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3 Tips For Coronavirus Marketing


Due to uncertainty and restrictions, some businesses have needed to pause, pivot or cut spending all together. So now what?

Tessa Burg, Chief Technology Officer
April 7, 2020

Before the pandemic, you most likely led a high-functioning company poised for growth in 2020.  But due to uncertainty and restrictions, some businesses have needed to pause, pivot or cut spending all together.  So now what?  What does Coronavirus marketing and sales look like?

In times of uncertainty, there is comfort in establishing regular routines.  Focusing on what you can control today and regularly connecting with others in meaningful ways can give you a sense of security, purpose and – dare I say – happiness.

One certainty… your customers and clients will need your products, services and expertise after the pandemic.  Getting there, surviving until then, may not be easy, but below are 3 easy tips to guide your focus and inform your Coronavirus marketing and sales efforts.

And if you need some external perspective on whatever is keeping you up at night, check out our “Free Fridays” – our answer to helping people navigate Coronavirus marketing and sales.  We’ve been doing this for a few weeks and the ideas that have come out of the research and collaboration has been energizing.

3 Tips for Coronavirus Marketing 

1. Be Yourself

Let the staff on your sales and marketing teams be themselves. According to Maslow’s hierarchy of needs, right now people require basic physiological and safety needs as well as psychological needs such as belongingness. Great salespeople are awesome at relationship-building and sincerely care about their customers. Give them the time and space to get on the phone, check in on clients—and just listen. Marketers are great storytellers and community-builders. They’ll find the “bright spots” during these trying times, and share stories and conversation that bring the community together.  

2. Collaborate

Encourage the sales and marketing teams to work together to support clients. The sales team can talk about the challenges that clients are facing, and marketers can share relevant stories they’ve heard and read. Together, the teams can determine if there there parallels and trends. They can track what they’re learning about your customers and their businesses. Plus, determine if there is anything your company can do to provide support and value, both short-term and in the long run.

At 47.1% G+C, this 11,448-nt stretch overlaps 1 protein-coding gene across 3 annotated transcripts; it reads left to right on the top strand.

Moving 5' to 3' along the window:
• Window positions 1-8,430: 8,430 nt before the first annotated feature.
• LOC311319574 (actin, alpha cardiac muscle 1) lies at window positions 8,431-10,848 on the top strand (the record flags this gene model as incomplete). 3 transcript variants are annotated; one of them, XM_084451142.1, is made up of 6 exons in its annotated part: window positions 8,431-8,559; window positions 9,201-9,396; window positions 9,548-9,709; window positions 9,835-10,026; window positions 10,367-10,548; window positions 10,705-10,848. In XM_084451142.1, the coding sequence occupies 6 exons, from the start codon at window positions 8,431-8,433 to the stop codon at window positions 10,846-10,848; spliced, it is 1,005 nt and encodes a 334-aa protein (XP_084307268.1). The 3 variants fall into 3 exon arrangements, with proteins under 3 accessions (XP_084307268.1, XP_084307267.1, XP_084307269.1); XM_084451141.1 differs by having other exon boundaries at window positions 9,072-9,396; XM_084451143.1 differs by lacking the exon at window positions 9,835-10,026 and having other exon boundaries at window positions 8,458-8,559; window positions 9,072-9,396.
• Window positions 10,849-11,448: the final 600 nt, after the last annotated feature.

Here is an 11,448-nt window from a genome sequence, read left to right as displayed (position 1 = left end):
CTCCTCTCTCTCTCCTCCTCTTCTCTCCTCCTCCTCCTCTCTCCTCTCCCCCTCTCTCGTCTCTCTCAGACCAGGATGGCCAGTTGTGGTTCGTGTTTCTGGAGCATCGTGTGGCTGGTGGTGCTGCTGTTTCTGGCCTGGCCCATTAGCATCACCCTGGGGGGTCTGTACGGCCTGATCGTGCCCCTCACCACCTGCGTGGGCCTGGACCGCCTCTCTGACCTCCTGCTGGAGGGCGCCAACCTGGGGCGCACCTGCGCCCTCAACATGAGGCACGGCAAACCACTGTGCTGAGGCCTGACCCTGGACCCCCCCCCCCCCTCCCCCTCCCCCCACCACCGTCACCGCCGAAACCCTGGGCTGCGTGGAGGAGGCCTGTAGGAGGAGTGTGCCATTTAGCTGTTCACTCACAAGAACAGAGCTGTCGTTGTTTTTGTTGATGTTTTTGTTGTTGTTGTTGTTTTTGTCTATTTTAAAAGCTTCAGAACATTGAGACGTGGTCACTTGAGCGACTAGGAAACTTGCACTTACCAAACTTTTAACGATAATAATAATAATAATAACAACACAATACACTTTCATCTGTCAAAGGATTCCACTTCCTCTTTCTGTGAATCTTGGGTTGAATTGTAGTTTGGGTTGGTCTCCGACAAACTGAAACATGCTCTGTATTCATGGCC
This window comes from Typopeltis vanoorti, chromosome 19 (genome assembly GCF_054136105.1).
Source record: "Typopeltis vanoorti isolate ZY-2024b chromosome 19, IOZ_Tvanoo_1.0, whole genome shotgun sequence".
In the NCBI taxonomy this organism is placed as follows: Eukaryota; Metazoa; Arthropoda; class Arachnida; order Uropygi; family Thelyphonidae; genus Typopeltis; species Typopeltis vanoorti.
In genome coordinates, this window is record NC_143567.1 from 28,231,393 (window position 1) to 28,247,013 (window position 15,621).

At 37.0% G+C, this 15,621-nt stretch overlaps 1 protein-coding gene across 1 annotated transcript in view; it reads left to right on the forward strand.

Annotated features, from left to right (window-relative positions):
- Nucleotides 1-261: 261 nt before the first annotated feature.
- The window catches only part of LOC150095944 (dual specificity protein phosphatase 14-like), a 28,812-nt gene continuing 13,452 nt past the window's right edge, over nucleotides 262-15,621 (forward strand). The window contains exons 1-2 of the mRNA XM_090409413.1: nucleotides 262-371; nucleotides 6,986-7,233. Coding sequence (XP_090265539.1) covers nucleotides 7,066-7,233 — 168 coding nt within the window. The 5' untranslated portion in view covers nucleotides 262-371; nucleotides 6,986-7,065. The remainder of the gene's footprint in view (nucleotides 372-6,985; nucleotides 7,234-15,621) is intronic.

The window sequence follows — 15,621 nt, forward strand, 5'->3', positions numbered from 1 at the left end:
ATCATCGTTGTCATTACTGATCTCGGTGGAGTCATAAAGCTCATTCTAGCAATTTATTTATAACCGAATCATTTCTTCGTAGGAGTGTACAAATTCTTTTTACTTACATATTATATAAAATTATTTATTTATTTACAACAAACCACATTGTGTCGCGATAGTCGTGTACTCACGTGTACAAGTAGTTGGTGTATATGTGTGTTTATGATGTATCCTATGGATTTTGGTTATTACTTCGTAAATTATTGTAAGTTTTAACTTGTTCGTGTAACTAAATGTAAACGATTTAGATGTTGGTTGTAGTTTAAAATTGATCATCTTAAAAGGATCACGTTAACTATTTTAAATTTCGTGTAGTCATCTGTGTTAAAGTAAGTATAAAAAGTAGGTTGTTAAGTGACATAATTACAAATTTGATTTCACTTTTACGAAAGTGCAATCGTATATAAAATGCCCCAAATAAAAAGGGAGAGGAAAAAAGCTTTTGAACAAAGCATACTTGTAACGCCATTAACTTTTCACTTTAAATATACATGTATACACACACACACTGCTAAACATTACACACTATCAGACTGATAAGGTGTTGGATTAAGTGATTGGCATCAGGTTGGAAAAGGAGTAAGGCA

3. Contribute

The phrase “we’re in this together” is continuously used. It’s a great expression. But sometimes it’s combined with a message that it’s “business as usual.” Make no mistake. There is nothing “usual” about our circumstances. Forging ahead with the same goals puts undue pressure on staff, and simply isn’t possible right now. Instead, rethink where your businesses expertise and people can serve your customers in new and different ways.  Deliver with heart, authenticity and with a singular purpose to benefit your customers.  This goodwill will benefit your team’s wellbeing and spirit now – while creating stronger relationships with your clients for the future.

What will our new day-to-day look like? How can we start supporting our clients differently today to help them adjust and survive—or even thrive?  To see some examples of bright spots in coronavirus marketing, check out my colleague Patty’s LinkedIn article.

You can also Download this PDF of my daily sales and marketing routine to see how I’m staying sane and productive (with business, marriage and home schooling).  Best of luck and we hope to “see” you soon!

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In her previous role as Vice President of Technology, Tessa helped clients execute engaging, multi-platform experiences and products to bring their brands to life. Moving into her role as CTO, Tessa oversees Mod Op’s technology stack to ensure the agency is leveraging the right platforms to deliver valuable and measurable marketing communications, entertainment and experiences.

Tessa Burg, Chief Technology Officer

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